Additionally, NHS Protect says the protocol that should be followed if an incident occurs is: “When a nurse is abused in the community, their line manager and local security management specialist should be informed, and the incident should be reported via the security incident reporting system (SIRS).” SIRS is an electronic tool used to report security incidents by NHS health bodies to NHS Protect.
But abuse rate continue to rise. In 2013/2014 there were a reported 68,683 assaults against NHS staff according to NHS Protect’s national summary, which in comparison to previous figures: 61,571 in 2012/2013 and 59,744 in 2011/2012, shows a sharp increase.
NHS Employers states that abuse is not tolerated in any form saying: “Any level of violence or aggression towards NHS staff is unacceptable. We have worked in partnership with staff side colleagues to produce guidance for NHS organisations and managers, which focuses on improving safety for staff who are working on their own."
As Henry says her organisation has supported her, this has therefore improved her safety while nursing, so nurses should report any abuse to their managers and receive appropriate support. But only 22% of the RCN survey participants claimed their managers knew where they were when working in the community alone.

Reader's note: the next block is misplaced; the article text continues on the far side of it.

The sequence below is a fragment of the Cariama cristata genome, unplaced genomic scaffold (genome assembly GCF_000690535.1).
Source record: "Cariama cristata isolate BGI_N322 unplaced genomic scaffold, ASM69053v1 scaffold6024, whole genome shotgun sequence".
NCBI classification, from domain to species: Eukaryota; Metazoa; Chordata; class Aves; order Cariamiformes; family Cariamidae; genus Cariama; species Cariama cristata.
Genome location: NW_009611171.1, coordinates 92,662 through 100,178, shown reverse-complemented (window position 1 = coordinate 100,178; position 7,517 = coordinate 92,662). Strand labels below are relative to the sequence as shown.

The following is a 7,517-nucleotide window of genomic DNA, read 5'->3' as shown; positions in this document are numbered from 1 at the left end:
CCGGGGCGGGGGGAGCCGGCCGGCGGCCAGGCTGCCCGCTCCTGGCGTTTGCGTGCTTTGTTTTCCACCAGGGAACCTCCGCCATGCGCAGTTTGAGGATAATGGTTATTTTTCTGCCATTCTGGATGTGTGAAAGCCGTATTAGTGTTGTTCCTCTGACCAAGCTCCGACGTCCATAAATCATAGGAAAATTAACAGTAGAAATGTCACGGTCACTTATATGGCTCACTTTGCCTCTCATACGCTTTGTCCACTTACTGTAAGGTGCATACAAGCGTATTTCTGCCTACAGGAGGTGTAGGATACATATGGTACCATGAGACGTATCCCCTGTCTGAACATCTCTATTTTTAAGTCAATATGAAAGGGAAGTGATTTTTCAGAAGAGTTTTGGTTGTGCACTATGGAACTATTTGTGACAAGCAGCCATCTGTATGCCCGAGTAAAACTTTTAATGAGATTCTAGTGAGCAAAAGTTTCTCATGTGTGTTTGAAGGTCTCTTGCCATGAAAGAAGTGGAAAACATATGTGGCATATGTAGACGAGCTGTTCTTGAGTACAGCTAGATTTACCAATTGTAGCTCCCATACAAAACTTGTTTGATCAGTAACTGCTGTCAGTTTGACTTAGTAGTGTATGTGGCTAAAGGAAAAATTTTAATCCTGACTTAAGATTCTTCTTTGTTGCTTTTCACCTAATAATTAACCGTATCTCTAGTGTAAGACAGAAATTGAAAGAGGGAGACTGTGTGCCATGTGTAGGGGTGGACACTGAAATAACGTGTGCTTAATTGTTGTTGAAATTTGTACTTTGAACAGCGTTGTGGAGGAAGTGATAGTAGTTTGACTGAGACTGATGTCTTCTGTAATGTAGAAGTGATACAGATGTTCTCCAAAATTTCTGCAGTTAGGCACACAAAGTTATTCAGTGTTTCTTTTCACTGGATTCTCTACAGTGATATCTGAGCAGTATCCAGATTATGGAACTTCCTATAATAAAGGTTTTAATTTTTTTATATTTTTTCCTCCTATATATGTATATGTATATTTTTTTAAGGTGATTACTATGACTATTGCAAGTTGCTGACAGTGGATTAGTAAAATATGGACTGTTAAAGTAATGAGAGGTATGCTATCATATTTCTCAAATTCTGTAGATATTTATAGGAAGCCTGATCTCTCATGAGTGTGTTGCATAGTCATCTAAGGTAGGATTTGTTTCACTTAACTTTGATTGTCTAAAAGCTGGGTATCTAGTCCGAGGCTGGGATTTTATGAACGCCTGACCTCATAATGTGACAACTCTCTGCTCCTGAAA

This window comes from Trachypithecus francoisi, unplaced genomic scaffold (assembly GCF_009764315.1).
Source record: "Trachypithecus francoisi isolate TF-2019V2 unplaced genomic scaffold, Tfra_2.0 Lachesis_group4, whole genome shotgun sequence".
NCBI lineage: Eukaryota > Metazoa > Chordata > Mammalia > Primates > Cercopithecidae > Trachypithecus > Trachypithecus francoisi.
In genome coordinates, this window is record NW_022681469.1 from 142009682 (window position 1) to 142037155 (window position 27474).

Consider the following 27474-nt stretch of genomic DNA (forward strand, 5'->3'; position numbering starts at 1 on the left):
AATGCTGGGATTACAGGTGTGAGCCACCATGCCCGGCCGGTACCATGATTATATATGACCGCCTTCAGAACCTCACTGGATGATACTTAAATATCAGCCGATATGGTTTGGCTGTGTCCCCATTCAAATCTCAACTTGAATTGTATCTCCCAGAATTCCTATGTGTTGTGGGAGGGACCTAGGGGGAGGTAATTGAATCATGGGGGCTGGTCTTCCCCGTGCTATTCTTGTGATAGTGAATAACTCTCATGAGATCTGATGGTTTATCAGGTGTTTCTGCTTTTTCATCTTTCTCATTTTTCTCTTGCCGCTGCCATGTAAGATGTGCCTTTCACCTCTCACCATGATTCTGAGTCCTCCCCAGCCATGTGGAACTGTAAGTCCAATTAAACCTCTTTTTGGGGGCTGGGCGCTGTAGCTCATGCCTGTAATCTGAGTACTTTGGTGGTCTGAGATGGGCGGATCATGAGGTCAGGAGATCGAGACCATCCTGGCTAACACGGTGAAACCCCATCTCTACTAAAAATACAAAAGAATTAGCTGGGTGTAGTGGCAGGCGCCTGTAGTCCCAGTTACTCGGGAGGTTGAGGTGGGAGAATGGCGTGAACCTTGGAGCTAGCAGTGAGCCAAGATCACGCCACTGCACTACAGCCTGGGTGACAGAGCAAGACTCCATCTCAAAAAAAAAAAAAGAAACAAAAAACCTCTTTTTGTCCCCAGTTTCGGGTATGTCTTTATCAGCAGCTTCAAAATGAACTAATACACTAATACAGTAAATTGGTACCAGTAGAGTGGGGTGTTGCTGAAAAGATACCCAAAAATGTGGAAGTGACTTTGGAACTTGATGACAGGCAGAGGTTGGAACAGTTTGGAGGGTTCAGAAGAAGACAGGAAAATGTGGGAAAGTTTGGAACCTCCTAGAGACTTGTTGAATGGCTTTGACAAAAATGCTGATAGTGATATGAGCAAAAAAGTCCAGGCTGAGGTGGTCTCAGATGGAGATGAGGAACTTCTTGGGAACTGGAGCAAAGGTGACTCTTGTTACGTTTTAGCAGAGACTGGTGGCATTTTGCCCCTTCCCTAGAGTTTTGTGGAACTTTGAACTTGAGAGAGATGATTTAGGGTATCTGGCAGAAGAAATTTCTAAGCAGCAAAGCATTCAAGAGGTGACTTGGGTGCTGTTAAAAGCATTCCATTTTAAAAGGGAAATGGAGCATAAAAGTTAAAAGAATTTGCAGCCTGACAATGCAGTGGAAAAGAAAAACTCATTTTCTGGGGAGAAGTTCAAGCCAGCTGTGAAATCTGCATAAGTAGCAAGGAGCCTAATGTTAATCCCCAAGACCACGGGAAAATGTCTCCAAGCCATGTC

A nurse who participated in the survey explains how she has been held against her will while working in the community saying: “I was verbally abused by a patients’ relative. I informed the office – still had to visit and no further action was taken other than documenting it on patient notes. I did not feel supported, was wary about visiting that patient due to the relative. But felt I had to, because I would have failed my patient by not giving them the treatment they required.”
So why has this become a problem? The RCN survey highlights that 44% of lone working staff feel that over the last two years the risks within their role have increased for the following reasons: an increased caseload, lack of staff, increase in work out of hours, substance misuse issues and antisocial behavior in the areas visited by staff and patient relatives having increased expectations.